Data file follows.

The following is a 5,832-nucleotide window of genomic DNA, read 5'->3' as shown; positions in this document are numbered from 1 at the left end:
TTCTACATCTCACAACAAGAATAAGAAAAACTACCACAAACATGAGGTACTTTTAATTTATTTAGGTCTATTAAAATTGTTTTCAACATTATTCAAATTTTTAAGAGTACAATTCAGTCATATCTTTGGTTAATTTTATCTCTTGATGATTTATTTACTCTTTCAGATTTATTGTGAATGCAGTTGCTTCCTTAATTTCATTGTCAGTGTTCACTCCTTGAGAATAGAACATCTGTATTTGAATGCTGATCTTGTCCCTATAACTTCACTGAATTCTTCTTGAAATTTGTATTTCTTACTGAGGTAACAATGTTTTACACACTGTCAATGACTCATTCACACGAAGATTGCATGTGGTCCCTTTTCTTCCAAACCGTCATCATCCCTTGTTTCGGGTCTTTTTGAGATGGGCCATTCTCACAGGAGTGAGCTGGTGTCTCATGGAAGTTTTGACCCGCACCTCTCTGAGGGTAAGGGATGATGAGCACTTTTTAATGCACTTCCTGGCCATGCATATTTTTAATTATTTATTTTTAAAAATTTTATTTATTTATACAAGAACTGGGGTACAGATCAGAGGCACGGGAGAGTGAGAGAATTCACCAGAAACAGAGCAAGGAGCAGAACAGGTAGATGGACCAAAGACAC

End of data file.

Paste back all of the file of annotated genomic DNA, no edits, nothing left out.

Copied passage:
The following is a 5,832-nucleotide window of genomic DNA, read 5'->3' as shown; positions in this document are numbered from 1 at the left end:
TTCTACATCTCACAACAAGAATAAGAAAAACTACCACAAACATGAGGTACTTTTAATTTATTTAGGTCTATTAAAATTGTTTTCAACATTATTCAAATTTTTAAGAGTACAATTCAGTCATATCTTTGGTTAATTTTATCTCTTGATGATTTATTTACTCTTTCAGATTTATTGTGAATGCAGTTGCTTCCTTAATTTCATTGTCAGTGTTCACTCCTTGAGAATAGAACATCTGTATTTGAATGCTGATCTTGTCCCTATAACTTCACTGAATTCTTCTTGAAATTTGTATTTCTTACTGAGGTAACAATGTTTTACACACTGTCAATGACTCATTCACACGAAGATTGCATGTGGTCCCTTTTCTTCCAAACCGTCATCATCCCTTGTTTCGGGTCTTTTTGAGATGGGCCATTCTCACAGGAGTGAGCTGGTGTCTCATGGAAGTTTTGACCCGCACCTCTCTGAGGGTAAGGGATGATGAGCACTTTTTAATGCACTTCCTGGCCATGCATATTTTTAATTATTTATTTTTAAAAATTTTATTTATTTATACAAGAACTGGGGTACAGATCAGAGGCACGGGAGAGTGAGAGAATTCACCAGAAACAGAGCAAGGAGCAGAACAGGTAGATGGACCAAAGACAC